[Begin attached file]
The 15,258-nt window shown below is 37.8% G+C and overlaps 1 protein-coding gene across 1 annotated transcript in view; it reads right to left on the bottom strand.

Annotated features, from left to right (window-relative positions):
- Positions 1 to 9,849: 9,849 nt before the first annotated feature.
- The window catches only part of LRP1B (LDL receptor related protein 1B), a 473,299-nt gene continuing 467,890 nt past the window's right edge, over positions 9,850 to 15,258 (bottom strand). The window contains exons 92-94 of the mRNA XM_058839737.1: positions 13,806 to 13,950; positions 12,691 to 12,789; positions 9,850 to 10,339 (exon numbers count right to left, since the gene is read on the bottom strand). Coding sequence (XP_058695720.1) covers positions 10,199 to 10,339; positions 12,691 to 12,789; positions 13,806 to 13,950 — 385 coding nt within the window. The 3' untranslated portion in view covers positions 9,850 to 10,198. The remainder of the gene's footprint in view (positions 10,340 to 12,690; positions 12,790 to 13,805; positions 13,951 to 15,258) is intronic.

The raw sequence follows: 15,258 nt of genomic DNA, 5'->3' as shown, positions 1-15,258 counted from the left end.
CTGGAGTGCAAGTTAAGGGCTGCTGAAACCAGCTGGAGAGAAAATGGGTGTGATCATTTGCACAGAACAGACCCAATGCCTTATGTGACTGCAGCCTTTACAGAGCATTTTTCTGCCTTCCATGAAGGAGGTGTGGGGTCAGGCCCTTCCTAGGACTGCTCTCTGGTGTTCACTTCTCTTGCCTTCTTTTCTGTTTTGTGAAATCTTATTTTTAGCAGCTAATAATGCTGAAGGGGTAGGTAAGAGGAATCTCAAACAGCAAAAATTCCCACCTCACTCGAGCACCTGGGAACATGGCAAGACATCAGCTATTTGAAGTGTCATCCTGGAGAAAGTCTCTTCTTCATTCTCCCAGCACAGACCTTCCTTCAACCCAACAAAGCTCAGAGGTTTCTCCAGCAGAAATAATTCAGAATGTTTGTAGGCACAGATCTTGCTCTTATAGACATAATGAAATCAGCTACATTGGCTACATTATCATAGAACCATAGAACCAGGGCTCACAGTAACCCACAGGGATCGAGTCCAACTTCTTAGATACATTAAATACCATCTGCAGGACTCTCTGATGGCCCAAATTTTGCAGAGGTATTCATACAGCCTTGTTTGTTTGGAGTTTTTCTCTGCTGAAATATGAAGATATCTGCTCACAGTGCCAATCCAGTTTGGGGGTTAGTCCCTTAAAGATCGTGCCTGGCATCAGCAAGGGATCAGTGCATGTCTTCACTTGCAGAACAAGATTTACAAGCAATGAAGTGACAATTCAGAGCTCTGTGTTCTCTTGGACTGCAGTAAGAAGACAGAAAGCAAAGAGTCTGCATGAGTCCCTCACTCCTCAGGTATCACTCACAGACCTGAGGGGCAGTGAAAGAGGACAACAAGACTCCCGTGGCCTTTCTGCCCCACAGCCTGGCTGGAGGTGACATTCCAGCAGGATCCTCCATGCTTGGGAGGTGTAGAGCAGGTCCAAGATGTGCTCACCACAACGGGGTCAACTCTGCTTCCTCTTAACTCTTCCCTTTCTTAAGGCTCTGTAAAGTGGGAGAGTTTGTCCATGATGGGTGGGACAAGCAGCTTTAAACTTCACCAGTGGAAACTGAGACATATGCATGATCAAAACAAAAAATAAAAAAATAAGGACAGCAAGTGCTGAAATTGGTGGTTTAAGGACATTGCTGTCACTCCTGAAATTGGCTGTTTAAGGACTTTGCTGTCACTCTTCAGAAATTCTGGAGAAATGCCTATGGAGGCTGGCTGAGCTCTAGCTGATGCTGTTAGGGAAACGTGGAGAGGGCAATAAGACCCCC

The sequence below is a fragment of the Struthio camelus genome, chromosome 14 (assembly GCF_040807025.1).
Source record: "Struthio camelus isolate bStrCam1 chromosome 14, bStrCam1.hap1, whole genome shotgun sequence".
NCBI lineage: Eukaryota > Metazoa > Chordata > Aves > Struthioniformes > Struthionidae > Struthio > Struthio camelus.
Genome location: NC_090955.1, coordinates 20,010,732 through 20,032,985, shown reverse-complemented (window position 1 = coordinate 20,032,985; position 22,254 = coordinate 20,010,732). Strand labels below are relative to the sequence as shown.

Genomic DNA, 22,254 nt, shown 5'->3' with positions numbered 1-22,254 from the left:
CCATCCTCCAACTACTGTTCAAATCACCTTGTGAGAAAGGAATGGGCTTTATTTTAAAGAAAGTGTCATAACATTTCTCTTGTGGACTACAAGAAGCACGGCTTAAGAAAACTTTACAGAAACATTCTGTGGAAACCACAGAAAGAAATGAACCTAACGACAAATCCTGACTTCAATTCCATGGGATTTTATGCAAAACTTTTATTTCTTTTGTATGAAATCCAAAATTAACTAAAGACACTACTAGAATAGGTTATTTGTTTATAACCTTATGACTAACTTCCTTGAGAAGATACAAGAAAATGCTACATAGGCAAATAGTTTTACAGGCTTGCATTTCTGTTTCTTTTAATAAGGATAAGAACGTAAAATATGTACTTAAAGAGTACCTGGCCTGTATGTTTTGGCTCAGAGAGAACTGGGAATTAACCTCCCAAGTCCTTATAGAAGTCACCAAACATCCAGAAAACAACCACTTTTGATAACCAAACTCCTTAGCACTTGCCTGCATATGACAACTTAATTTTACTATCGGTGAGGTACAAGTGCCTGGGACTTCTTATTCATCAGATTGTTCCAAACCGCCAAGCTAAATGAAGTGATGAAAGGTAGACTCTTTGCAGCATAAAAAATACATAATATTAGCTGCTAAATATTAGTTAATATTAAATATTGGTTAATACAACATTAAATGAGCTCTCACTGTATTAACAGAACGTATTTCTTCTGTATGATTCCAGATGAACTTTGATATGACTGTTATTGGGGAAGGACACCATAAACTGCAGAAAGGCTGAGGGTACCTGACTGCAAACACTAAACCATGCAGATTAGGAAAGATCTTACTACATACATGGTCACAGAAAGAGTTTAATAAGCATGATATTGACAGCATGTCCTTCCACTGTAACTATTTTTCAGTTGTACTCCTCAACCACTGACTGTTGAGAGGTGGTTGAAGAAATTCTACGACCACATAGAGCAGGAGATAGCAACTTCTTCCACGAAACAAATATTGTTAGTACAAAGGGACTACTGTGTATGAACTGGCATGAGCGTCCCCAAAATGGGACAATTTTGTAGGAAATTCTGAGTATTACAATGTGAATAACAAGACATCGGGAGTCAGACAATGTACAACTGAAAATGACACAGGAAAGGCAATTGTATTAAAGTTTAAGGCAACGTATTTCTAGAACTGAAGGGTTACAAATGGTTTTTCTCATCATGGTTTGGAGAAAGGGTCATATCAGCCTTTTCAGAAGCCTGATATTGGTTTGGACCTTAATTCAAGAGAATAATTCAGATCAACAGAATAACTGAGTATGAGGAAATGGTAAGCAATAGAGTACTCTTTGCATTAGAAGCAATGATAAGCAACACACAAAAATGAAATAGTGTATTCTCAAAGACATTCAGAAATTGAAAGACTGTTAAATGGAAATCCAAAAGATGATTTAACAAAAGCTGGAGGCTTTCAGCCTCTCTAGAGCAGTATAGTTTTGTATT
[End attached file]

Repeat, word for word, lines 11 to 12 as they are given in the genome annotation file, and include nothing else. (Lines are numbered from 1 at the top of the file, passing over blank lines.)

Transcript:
Genomic DNA, 22,254 nt, shown 5'->3' with positions numbered 1-22,254 from the left:
CCATCCTCCAACTACTGTTCAAATCACCTTGTGAGAAAGGAATGGGCTTTATTTTAAAGAAAGTGTCATAACATTTCTCTTGTGGACTACAAGAAGCACGGCTTAAGAAAACTTTACAGAAACATTCTGTGGAAACCACAGAAAGAAATGAACCTAACGACAAATCCTGACTTCAATTCCATGGGATTTTATGCAAAACTTTTATTTCTTTTGTATGAAATCCAAAATTAACTAAAGACACTACTAGAATAGGTTATTTGTTTATAACCTTATGACTAACTTCCTTGAGAAGATACAAGAAAATGCTACATAGGCAAATAGTTTTACAGGCTTGCATTTCTGTTTCTTTTAATAAGGATAAGAACGTAAAATATGTACTTAAAGAGTACCTGGCCTGTATGTTTTGGCTCAGAGAGAACTGGGAATTAACCTCCCAAGTCCTTATAGAAGTCACCAAACATCCAGAAAACAACCACTTTTGATAACCAAACTCCTTAGCACTTGCCTGCATATGACAACTTAATTTTACTATCGGTGAGGTACAAGTGCCTGGGACTTCTTATTCATCAGATTGTTCCAAACCGCCAAGCTAAATGAAGTGATGAAAGGTAGACTCTTTGCAGCATAAAAAATACATAATATTAGCTGCTAAATATTAGTTAATATTAAATATTGGTTAATACAACATTAAATGAGCTCTCACTGTATTAACAGAACGTATTTCTTCTGTATGATTCCAGATGAACTTTGATATGACTGTTATTGGGGAAGGACACCATAAACTGCAGAAAGGCTGAGGGTACCTGACTGCAAACACTAAACCATGCAGATTAGGAAAGATCTTACTACATACATGGTCACAGAAAGAGTTTAATAAGCATGATATTGACAGCATGTCCTTCCACTGTAACTATTTTTCAGTTGTACTCCTCAACCACTGACTGTTGAGAGGTGGTTGAAGAAATTCTACGACCACATAGAGCAGGAGATAGCAACTTCTTCCACGAAACAAATATTGTTAGTACAAAGGGACTACTGTGTATGAACTGGCATGAGCGTCCCCAAAATGGGACAATTTTGTAGGAAATTCTGAGTATTACAATGTGAATAACAAGACATCGGGAGTCAGACAATGTACAACTGAAAATGACACAGGAAAGGCAATTGTATTAAAGTTTAAGGCAACGTATTTCTAGAACTGAAGGGTTACAAATGGTTTTTCTCATCATGGTTTGGAGAAAGGGTCATATCAGCCTTTTCAGAAGCCTGATATTGGTTTGGACCTTAATTCAAGAGAATAATTCAGATCAACAGAATAACTGAGTATGAGGAAATGGTAAGCAATAGAGTACTCTTTGCATTAGAAGCAATGATAAGCAACACACAAAAATGAAATAGTGTATTCTCAAAGACATTCAGAAATTGAAAGACTGTTAAATGGAAATCCAAAAGATGATTTAACAAAAGCTGGAGGCTTTCAGCCTCTCTAGAGCAGTATAGTTTTGTATT